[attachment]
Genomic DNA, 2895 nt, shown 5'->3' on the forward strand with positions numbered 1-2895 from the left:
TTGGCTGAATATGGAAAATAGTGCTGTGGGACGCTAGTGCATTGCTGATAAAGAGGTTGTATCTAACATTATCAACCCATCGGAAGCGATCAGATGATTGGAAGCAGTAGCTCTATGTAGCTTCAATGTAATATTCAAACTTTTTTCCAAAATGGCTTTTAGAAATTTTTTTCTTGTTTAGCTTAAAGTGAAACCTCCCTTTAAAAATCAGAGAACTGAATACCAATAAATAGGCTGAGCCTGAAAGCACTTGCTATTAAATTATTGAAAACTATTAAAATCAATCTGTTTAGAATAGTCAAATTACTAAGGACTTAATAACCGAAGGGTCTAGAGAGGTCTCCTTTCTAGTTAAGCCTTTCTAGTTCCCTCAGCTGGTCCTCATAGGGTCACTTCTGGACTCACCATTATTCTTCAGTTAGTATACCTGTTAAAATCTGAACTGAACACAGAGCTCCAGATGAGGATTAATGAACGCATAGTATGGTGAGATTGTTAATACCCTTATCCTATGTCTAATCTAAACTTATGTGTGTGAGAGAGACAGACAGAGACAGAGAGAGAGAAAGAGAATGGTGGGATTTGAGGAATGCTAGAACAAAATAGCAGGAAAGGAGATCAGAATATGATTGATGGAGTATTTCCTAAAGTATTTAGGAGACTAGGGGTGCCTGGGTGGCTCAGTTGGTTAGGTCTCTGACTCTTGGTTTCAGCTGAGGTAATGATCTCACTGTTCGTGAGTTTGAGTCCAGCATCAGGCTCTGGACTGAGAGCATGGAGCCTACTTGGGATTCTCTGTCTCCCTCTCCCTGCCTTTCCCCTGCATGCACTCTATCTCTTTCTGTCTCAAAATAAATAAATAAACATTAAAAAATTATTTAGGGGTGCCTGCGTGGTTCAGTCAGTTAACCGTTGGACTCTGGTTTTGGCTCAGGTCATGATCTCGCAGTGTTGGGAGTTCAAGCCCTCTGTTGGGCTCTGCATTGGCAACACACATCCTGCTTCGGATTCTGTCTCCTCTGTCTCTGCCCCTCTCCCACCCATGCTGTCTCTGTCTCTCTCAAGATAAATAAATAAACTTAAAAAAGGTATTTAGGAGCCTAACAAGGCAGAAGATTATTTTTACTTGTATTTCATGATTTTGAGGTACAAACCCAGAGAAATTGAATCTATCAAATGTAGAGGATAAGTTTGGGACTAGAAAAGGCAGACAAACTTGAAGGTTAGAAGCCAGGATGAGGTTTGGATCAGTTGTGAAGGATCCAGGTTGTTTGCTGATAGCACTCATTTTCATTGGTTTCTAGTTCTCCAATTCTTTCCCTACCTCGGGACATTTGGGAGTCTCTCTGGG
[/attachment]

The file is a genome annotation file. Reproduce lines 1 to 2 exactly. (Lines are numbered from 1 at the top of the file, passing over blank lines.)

Genomic DNA, 2895 nt, shown 5'->3' on the forward strand with positions numbered 1-2895 from the left:
TTGGCTGAATATGGAAAATAGTGCTGTGGGACGCTAGTGCATTGCTGATAAAGAGGTTGTATCTAACATTATCAACCCATCGGAAGCGATCAGATGATTGGAAGCAGTAGCTCTATGTAGCTTCAATGTAATATTCAAACTTTTTTCCAAAATGGCTTTTAGAAATTTTTTTCTTGTTTAGCTTAAAGTGAAACCTCCCTTTAAAAATCAGAGAACTGAATACCAATAAATAGGCTGAGCCTGAAAGCACTTGCTATTAAATTATTGAAAACTATTAAAATCAATCTGTTTAGAATAGTCAAATTACTAAGGACTTAATAACCGAAGGGTCTAGAGAGGTCTCCTTTCTAGTTAAGCCTTTCTAGTTCCCTCAGCTGGTCCTCATAGGGTCACTTCTGGACTCACCATTATTCTTCAGTTAGTATACCTGTTAAAATCTGAACTGAACACAGAGCTCCAGATGAGGATTAATGAACGCATAGTATGGTGAGATTGTTAATACCCTTATCCTATGTCTAATCTAAACTTATGTGTGTGAGAGAGACAGACAGAGACAGAGAGAGAGAAAGAGAATGGTGGGATTTGAGGAATGCTAGAACAAAATAGCAGGAAAGGAGATCAGAATATGATTGATGGAGTATTTCCTAAAGTATTTAGGAGACTAGGGGTGCCTGGGTGGCTCAGTTGGTTAGGTCTCTGACTCTTGGTTTCAGCTGAGGTAATGATCTCACTGTTCGTGAGTTTGAGTCCAGCATCAGGCTCTGGACTGAGAGCATGGAGCCTACTTGGGATTCTCTGTCTCCCTCTCCCTGCCTTTCCCCTGCATGCACTCTATCTCTTTCTGTCTCAAAATAAATAAATAAACATTAAAAAATTATTTAGGGGTGCCTGCGTGGTTCAGTCAGTTAACCGTTGGACTCTGGTTTTGGCTCAGGTCATGATCTCGCAGTGTTGGGAGTTCAAGCCCTCTGTTGGGCTCTGCATTGGCAACACACATCCTGCTTCGGATTCTGTCTCCTCTGTCTCTGCCCCTCTCCCACCCATGCTGTCTCTGTCTCTCTCAAGATAAATAAATAAACTTAAAAAAGGTATTTAGGAGCCTAACAAGGCAGAAGATTATTTTTACTTGTATTTCATGATTTTGAGGTACAAACCCAGAGAAATTGAATCTATCAAATGTAGAGGATAAGTTTGGGACTAGAAAAGGCAGACAAACTTGAAGGTTAGAAGCCAGGATGAGGTTTGGATCAGTTGTGAAGGATCCAGGTTGTTTGCTGATAGCACTCATTTTCATTGGTTTCTAGTTCTCCAATTCTTTCCCTACCTCGGGACATTTGGGAGTCTCTCTGGG